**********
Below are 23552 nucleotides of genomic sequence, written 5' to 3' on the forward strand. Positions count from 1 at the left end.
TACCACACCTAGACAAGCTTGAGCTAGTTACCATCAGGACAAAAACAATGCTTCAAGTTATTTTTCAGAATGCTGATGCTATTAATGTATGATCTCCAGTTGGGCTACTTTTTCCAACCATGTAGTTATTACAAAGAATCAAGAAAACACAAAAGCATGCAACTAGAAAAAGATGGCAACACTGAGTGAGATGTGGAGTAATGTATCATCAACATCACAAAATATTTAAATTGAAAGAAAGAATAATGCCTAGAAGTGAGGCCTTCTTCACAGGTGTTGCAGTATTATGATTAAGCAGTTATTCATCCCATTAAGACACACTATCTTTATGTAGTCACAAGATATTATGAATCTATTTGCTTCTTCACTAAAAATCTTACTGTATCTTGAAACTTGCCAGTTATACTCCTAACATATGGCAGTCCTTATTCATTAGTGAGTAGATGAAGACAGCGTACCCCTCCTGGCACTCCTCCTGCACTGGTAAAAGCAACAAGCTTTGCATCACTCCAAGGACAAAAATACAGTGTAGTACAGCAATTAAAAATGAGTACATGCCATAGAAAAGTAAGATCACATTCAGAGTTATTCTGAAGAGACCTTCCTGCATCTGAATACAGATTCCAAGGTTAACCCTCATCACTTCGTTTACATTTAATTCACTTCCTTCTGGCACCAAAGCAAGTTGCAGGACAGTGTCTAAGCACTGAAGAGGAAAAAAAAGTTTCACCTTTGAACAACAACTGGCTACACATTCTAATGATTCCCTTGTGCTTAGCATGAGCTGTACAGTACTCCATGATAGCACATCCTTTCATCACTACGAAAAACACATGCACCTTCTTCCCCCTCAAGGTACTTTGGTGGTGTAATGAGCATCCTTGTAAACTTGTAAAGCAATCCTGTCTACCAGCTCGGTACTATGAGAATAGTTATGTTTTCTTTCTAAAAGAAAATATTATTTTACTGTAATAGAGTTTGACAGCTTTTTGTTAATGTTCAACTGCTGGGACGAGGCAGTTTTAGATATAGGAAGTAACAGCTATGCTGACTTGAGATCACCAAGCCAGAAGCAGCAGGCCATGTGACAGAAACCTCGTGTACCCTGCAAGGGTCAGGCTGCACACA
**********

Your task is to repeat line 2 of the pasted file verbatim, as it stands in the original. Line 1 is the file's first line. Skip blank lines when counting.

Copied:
TACCACACCTAGACAAGCTTGAGCTAGTTACCATCAGGACAAAAACAATGCTTCAAGTTATTTTTCAGAATGCTGATGCTATTAATGTATGATCTCCAGTTGGGCTACTTTTTCCAACCATGTAGTTATTACAAAGAATCAAGAAAACACAAAAGCATGCAACTAGAAAAAGATGGCAACACTGAGTGAGATGTGGAGTAATGTATCATCAACATCACAAAATATTTAAATTGAAAGAAAGAATAATGCCTAGAAGTGAGGCCTTCTTCACAGGTGTTGCAGTATTATGATTAAGCAGTTATTCATCCCATTAAGACACACTATCTTTATGTAGTCACAAGATATTATGAATCTATTTGCTTCTTCACTAAAAATCTTACTGTATCTTGAAACTTGCCAGTTATACTCCTAACATATGGCAGTCCTTATTCATTAGTGAGTAGATGAAGACAGCGTACCCCTCCTGGCACTCCTCCTGCACTGGTAAAAGCAACAAGCTTTGCATCACTCCAAGGACAAAAATACAGTGTAGTACAGCAATTAAAAATGAGTACATGCCATAGAAAAGTAAGATCACATTCAGAGTTATTCTGAAGAGACCTTCCTGCATCTGAATACAGATTCCAAGGTTAACCCTCATCACTTCGTTTACATTTAATTCACTTCCTTCTGGCACCAAAGCAAGTTGCAGGACAGTGTCTAAGCACTGAAGAGGAAAAAAAAGTTTCACCTTTGAACAACAACTGGCTACACATTCTAATGATTCCCTTGTGCTTAGCATGAGCTGTACAGTACTCCATGATAGCACATCCTTTCATCACTACGAAAAACACATGCACCTTCTTCCCCCTCAAGGTACTTTGGTGGTGTAATGAGCATCCTTGTAAACTTGTAAAGCAATCCTGTCTACCAGCTCGGTACTATGAGAATAGTTATGTTTTCTTTCTAAAAGAAAATATTATTTTACTGTAATAGAGTTTGACAGCTTTTTGTTAATGTTCAACTGCTGGGACGAGGCAGTTTTAGATATAGGAAGTAACAGCTATGCTGACTTGAGATCACCAAGCCAGAAGCAGCAGGCCATGTGACAGAAACCTCGTGTACCCTGCAAGGGTCAGGCTGCACACA